Beauty queen says Idaho set her up for success on runway and in life
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IDAHO FALLS — Brandi Sherwood holds titles such as Miss Teen USA 1989 and Miss USA 1997, but another honor dear to her heart is being called an Idaho native.
Sherwood was born in Idaho Falls and spent eight years in Pocatello before moving back to Idaho Falls when her dad opened Sherwood Athletics. She attended Idaho Falls High School.
“(Idaho) is my roots. It gave me a solid foundation as a person,” Sherwood said. “I am proud of where I am from.”
Sherwood was the third runner-up at Miss National Teenager at 15 years old. She was also Miss Idaho Teen USA and Miss Idaho USA. She was later crowned Miss Teen USA and Miss USA.
As one of two siblings and the only girl, she took up pageants after watching her cousin participate in one.
“I loved watching,” Sherwood recalls. “I said, ‘Mom, I really want to do that.'”
The small-town girl wasn’t sure what to expect when she was preparing to compete in Miss Teen USA, so she had former Miss Idahos help her pack. She showed up at the competition with 13 bags.
“They were like, ‘You have to have a lot of stuff. You’re competing with these big states,'” Sherwood remembers them telling her as they were throwing things into suitcases.
With time, she learned what to expect as a pageant contender. Sherwood discovered that no matter where a contestant calls home, she can walk away victorious. More importantly, though, she realized that if she used her platform in a positive way, she could make a difference in the world.
From hospital visits, speaking at care homes, working with different charities and organizations and helping in communities, Sherwood did what she could to brighten the world, and she loved it.
“There’s sometimes images of this very glamorous night, and it is, but the year is public service,” Sherwood said. “People don’t realize you have office hours when you win a national title.”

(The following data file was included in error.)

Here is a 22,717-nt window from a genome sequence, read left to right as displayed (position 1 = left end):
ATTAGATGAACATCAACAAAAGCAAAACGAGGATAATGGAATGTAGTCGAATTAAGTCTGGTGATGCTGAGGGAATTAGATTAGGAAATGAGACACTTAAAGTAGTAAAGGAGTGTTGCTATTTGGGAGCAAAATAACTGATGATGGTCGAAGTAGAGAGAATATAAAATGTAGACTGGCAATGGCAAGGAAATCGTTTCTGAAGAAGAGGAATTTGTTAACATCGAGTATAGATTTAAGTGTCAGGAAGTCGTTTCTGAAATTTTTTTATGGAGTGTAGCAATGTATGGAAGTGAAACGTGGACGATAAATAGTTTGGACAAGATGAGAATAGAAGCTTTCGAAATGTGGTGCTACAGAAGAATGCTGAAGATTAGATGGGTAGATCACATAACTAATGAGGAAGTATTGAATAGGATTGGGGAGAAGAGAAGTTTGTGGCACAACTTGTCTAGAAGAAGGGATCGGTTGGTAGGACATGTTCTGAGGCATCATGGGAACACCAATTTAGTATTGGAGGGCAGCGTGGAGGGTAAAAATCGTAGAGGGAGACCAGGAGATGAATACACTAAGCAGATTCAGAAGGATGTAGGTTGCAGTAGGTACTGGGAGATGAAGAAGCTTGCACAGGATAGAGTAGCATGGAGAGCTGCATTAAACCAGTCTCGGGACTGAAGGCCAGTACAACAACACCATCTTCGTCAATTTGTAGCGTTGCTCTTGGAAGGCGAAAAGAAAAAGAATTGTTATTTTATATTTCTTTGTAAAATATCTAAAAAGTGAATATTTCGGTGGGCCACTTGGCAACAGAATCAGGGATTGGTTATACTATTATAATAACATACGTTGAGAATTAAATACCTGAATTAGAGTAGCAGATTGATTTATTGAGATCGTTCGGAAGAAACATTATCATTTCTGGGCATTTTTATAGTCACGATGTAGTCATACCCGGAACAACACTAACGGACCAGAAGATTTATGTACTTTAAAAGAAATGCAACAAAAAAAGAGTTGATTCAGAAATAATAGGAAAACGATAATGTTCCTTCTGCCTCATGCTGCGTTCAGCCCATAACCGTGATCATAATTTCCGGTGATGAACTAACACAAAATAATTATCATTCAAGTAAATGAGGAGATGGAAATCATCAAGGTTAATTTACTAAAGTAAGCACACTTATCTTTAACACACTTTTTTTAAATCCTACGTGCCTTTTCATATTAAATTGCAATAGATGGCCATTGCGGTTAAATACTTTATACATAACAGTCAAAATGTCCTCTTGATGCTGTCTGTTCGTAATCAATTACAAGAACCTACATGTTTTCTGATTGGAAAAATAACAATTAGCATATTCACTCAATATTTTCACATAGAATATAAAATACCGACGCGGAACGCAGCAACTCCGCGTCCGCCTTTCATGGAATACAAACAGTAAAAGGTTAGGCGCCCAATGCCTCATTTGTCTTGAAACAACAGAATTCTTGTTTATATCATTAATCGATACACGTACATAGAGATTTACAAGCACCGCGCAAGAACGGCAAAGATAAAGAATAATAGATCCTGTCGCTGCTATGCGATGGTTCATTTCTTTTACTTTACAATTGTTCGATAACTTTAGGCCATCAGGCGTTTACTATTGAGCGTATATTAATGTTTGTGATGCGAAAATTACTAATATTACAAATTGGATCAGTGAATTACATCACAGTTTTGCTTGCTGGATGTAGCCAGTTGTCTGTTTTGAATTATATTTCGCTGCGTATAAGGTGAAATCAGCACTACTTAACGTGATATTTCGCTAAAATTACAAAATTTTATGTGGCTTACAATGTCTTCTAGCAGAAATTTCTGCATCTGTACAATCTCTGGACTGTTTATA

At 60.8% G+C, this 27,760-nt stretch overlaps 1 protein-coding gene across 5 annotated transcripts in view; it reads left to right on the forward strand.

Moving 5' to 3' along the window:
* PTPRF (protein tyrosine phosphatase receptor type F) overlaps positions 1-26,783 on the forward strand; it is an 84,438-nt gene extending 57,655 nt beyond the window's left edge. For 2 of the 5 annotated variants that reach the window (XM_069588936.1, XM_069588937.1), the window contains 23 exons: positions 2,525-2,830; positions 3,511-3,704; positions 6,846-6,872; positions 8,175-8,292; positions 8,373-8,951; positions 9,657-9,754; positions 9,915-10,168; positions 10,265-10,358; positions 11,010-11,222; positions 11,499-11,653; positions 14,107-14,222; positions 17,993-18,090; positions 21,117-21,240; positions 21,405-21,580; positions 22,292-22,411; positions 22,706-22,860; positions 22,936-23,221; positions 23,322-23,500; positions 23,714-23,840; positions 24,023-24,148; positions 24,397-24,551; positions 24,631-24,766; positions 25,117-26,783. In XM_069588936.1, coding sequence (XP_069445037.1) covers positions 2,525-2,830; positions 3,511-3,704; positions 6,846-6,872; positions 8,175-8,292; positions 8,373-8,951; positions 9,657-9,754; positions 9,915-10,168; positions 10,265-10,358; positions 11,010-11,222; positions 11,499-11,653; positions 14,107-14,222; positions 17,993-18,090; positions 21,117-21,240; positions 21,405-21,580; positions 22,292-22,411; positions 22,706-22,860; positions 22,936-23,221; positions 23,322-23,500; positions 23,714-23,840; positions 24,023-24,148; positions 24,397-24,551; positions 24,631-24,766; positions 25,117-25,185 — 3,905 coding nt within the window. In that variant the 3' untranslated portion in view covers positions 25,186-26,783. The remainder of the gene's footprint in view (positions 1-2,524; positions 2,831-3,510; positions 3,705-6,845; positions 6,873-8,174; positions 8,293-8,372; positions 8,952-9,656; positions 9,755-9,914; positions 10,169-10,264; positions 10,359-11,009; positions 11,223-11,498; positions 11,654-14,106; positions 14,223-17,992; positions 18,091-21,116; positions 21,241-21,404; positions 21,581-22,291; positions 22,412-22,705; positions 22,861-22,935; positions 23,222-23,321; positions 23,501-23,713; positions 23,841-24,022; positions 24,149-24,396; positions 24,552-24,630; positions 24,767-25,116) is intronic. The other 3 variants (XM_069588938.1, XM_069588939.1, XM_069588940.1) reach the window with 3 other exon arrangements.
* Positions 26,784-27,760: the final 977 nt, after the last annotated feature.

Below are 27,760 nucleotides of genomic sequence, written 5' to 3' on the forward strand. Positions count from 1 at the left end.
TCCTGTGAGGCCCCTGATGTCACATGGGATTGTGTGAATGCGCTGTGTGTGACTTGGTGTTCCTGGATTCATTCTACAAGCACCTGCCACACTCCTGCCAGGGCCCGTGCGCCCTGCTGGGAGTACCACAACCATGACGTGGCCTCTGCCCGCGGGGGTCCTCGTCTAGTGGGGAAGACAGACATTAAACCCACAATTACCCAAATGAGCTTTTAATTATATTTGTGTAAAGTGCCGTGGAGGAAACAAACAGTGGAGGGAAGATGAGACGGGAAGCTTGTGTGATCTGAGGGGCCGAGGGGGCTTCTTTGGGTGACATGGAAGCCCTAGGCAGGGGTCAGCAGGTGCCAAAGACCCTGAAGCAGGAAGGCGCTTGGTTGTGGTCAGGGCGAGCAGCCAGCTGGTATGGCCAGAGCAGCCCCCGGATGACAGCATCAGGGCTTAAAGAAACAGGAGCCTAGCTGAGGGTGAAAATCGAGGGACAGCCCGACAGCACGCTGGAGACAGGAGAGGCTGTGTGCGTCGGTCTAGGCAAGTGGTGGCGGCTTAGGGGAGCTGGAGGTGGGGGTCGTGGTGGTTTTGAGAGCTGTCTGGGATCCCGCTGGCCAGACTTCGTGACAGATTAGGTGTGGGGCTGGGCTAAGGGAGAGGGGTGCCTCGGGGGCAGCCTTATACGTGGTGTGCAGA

Something that Sherwood said she is passionate about and believes set her apart from other pageant contestants was her promoting the Drug Abuse Resistance Education program for youth.
The purpose of D.A.R.E. is to encourage students to avoid using drugs, participating in gangs and having violent behavior.
“I don’t drink, smoke or do drugs, and I felt it was important to let kids know it’s okay to not get involved in that and just be who you are,” Sherwood said.
Dean Cochran, an actor and Sherwood’s husband, would go with her to Idaho schools and give motivational D.A.R.E. speeches. They’d talk about self-esteem and goals, all in an effort to try and steer students clear of things that could negatively affect their lives.
“To this day, we’ll sometimes have people come up and go, ‘Oh, my son or daughter was there when you (gave a speech), and it really made an impact,'” Sherwood said.
Jefferson County Sheriff’s Office Deputy and D.A.R.E. Officer Mike Miller said he knows the couple got through to the kids with their speeches. He remembers Sherwood telling the students to make the decision when they are young to resist drugs and temptations so they don’t have to worry about it when they’re older.
“Her message was powerful,” Miller said. “Maybe even a little more powerful knowing that even a hometown girl didn’t give up on her dreams.”
Aside from runways and teaching students in classrooms, Sherwood appeared on TV shows and commercials for Wendy’s, DrPepper and McDonald’s. She was a model on the gameshow “The Price is Right” for seven years, before she started a family.
Today, Sherwood lives north of Los Angeles with her two girls, 10 and 5 years old, and her husband of 20 years. She still has cousins living in Idaho and her parents stayed in Idaho up until 2017, when they moved closer to Sherwood.
Occasionally, she visits her old stomping grounds. Even though she’s hundreds of miles away, she hasn’t forgotten where she comes from.
“I talk about Idaho (to my family) and the things I (learned) being raised from there,” Sherwood said. “I try and bring a lot of that to our life here.”